In this context, a home appraiser will review the home and compare it with the prices of similar properties in the area to determine the home’s market value. Although a home appraiser works for the lender, you’re responsible for paying the appraisal fees.

6. Home Inspector
A home inspector is a professional hired by the buyer to ensure the building is up to code. He or she will inspect the property with you from top to bottom and provide a comprehensive analysis of the state of the home’s major components and systems, including:

  •          Walls, roof, and floors
  •          Electrical systems
  •          Plumbing systems

In the event the home inspector identifies any structural defects, they’ll notify you, and you can use the home inspection report to negotiate a better price. This inspection can also give you insights into repair costs that you’re likely to incur in the future.

7. Title Company
Another very important party in a real estate transaction is the title company.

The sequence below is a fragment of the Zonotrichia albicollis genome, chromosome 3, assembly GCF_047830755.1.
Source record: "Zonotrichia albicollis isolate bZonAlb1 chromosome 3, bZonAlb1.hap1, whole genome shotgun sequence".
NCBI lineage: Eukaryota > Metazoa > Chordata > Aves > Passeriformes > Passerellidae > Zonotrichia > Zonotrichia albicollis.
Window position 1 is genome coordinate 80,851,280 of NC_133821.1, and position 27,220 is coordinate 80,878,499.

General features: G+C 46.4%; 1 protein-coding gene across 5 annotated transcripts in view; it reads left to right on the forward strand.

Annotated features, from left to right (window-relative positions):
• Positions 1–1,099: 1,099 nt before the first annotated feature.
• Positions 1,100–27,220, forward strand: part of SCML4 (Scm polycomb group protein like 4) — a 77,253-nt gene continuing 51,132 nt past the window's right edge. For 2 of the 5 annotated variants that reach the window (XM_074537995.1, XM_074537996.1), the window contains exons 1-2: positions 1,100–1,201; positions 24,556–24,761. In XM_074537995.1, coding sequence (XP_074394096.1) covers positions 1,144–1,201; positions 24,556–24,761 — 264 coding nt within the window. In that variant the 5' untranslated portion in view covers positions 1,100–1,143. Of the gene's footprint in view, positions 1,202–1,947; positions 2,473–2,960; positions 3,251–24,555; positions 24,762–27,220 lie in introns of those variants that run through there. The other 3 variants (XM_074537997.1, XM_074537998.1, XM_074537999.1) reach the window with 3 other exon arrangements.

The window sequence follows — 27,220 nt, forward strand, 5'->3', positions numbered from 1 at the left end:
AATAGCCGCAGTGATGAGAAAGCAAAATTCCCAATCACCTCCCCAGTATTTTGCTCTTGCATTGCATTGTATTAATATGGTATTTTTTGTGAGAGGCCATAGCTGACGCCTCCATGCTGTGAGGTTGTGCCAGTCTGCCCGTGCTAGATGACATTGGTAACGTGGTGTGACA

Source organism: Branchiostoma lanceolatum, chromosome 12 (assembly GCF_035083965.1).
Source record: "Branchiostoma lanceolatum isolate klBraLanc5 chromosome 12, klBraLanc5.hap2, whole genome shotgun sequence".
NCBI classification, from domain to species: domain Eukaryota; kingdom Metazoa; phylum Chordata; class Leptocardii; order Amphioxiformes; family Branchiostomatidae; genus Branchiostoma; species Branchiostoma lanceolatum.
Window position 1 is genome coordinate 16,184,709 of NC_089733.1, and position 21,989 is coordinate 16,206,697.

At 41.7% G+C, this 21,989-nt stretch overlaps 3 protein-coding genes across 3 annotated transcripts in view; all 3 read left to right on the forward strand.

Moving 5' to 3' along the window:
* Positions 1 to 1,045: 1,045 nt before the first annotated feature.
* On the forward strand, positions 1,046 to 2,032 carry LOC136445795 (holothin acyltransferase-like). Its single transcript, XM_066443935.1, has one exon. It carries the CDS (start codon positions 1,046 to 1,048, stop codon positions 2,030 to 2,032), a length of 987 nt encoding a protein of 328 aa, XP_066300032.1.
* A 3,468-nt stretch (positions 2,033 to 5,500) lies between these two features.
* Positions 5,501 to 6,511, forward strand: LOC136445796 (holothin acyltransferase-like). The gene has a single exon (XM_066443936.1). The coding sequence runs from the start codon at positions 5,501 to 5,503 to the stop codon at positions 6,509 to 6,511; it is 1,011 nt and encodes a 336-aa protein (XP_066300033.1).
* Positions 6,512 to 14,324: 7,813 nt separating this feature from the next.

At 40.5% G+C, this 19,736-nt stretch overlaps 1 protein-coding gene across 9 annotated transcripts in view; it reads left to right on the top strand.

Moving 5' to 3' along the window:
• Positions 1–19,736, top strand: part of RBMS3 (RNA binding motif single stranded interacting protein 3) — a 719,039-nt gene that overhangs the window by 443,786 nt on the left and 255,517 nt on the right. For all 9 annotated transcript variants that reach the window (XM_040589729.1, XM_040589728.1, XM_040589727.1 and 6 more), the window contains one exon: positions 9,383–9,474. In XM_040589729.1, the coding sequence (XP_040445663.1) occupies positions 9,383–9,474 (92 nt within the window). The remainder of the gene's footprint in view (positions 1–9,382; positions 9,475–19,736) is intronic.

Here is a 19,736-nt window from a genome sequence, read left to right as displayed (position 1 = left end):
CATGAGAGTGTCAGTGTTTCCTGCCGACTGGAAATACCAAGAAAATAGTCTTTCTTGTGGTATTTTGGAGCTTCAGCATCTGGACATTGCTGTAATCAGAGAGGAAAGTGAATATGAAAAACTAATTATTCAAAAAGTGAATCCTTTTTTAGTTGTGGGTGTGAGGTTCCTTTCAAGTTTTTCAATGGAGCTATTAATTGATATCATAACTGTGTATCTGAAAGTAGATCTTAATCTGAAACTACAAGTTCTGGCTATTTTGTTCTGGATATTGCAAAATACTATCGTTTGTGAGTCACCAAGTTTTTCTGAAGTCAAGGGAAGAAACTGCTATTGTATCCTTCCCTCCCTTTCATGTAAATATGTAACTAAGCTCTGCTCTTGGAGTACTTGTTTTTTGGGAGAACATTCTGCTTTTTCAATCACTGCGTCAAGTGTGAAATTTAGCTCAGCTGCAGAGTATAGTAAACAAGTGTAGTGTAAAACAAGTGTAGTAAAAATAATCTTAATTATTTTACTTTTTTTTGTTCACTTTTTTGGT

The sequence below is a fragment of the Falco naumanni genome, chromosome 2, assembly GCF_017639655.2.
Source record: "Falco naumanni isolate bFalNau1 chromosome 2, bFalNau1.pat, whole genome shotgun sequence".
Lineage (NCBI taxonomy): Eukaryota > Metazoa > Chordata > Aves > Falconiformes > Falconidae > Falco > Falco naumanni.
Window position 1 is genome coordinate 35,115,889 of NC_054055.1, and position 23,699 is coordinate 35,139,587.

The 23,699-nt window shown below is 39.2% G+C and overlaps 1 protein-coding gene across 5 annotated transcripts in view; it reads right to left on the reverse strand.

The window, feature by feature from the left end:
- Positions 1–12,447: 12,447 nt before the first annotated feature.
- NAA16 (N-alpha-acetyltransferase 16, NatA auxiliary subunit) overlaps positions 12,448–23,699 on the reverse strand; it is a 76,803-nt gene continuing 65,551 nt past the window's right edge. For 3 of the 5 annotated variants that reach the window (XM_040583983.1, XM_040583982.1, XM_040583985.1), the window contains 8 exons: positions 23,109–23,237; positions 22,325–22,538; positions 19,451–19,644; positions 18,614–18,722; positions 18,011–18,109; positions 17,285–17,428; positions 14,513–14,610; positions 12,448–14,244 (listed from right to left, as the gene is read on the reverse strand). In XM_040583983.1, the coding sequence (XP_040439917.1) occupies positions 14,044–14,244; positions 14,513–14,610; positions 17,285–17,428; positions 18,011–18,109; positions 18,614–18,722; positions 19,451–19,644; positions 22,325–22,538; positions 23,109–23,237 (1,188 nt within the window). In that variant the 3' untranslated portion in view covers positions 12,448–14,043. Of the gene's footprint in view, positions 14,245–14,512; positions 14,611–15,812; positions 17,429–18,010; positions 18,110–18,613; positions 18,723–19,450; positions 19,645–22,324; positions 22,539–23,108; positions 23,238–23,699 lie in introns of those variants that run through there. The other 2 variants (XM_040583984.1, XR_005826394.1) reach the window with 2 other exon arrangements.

During the closing process, a representative from the title company will work with you, your agent, and your attorney to ensure the title is clear of liens and encumbrances that may bar the transfer of title. This ensures the person selling the property is the true owner or has the legal rights to sell it, in case the property was inherited.

8. Real Estate Attorney
A real estate attorney is not involved in every home purchase but some states require real estate closings to be conducted by an attorney.

Nevertheless, you’ll need a real estate attorney to guide you on the legal framework surrounding property law. At the very least, your attorney should be able to address some of the concerns you might not have thought of.

For example, what happens if the seller changes their mind at the last minute? What happens if a home inspection reveals a structural defect? If the house has a deck attached to it, was it done lawfully? Your real estate attorney should be able to answer these questions.

9. Insurance Company